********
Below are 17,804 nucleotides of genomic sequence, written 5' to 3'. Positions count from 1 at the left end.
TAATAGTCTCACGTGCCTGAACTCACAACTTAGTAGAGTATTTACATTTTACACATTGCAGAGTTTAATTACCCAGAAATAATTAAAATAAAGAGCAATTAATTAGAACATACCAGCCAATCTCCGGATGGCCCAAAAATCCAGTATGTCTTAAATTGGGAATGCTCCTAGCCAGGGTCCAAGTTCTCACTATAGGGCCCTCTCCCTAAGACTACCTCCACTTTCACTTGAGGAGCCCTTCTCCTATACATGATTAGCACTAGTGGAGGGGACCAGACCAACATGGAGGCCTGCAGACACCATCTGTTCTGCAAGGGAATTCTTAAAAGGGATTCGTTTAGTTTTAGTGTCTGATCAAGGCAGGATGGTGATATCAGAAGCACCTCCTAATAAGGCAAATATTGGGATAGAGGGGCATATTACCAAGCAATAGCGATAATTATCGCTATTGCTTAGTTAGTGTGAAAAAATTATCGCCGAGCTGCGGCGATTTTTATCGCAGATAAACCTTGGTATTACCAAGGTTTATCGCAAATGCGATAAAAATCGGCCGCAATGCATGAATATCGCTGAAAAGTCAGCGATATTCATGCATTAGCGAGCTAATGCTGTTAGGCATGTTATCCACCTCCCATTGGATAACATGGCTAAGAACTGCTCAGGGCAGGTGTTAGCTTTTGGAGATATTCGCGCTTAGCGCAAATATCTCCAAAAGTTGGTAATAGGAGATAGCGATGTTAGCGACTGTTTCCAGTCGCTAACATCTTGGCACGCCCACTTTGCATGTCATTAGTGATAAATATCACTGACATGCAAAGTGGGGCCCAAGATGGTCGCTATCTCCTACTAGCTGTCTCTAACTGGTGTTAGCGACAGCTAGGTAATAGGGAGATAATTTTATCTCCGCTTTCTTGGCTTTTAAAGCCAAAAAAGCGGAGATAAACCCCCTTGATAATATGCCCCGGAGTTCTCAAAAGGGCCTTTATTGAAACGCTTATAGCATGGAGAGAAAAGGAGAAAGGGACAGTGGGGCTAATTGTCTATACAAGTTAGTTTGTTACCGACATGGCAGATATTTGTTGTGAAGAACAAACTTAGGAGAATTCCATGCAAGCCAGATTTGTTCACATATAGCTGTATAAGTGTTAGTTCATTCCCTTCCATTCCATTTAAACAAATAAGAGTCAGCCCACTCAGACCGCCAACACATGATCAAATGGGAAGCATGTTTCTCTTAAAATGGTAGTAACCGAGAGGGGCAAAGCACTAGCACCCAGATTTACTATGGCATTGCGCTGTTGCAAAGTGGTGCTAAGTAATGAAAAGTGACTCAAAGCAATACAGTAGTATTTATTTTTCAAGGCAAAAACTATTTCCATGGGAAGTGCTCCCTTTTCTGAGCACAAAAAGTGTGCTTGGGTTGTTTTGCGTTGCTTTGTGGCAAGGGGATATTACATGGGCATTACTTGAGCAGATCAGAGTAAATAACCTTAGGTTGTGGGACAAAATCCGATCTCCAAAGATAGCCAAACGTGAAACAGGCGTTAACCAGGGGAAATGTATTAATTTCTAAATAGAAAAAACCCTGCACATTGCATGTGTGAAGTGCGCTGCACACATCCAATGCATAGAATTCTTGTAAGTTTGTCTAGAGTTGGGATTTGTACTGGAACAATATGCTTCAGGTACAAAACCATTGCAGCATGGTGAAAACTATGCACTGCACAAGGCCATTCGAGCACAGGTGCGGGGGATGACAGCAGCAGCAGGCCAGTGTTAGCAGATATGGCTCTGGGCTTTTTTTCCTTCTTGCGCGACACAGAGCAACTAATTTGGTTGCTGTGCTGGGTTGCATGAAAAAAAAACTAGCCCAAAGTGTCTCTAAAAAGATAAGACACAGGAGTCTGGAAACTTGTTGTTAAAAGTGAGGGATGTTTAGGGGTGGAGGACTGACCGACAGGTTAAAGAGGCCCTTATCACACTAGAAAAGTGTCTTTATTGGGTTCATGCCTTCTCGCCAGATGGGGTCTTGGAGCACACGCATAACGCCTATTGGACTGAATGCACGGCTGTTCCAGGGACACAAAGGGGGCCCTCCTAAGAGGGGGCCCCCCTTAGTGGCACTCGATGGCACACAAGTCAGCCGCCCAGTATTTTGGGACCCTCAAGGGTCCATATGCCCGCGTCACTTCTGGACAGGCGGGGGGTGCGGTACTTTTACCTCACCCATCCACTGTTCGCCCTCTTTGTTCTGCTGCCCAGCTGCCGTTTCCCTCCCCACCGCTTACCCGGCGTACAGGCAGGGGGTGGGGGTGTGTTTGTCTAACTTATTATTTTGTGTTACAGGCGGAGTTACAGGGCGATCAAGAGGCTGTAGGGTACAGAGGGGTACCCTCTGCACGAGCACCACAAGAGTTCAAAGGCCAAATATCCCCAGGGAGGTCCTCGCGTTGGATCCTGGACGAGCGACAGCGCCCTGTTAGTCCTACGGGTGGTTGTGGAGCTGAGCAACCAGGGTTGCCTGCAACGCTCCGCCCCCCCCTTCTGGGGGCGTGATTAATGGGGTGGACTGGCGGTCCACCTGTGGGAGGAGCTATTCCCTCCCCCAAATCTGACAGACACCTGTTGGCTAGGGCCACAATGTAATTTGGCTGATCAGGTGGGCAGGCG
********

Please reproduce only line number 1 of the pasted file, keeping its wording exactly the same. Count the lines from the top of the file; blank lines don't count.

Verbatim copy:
Below are 17,804 nucleotides of genomic sequence, written 5' to 3'. Positions count from 1 at the left end.